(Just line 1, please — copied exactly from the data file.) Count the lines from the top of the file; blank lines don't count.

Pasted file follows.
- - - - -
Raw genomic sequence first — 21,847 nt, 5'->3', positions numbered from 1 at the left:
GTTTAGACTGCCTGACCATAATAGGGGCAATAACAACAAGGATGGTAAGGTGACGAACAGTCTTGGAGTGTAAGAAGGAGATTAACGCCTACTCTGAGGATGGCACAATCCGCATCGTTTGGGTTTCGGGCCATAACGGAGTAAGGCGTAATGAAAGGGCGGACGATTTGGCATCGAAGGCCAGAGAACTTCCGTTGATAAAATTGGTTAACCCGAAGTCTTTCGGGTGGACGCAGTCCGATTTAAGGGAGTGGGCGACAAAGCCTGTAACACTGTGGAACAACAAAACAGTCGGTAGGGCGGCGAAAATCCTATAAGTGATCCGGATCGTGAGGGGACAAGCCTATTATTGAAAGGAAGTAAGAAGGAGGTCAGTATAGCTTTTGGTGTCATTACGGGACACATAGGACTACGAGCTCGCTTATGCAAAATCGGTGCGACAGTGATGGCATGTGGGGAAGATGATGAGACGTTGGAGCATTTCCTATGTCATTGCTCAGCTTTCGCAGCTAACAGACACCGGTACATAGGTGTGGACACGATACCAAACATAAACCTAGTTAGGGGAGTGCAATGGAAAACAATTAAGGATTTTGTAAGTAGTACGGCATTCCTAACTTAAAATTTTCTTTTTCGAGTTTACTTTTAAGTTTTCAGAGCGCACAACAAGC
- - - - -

Raw genomic sequence first — 21,847 nt, 5'->3', positions numbered from 1 at the left: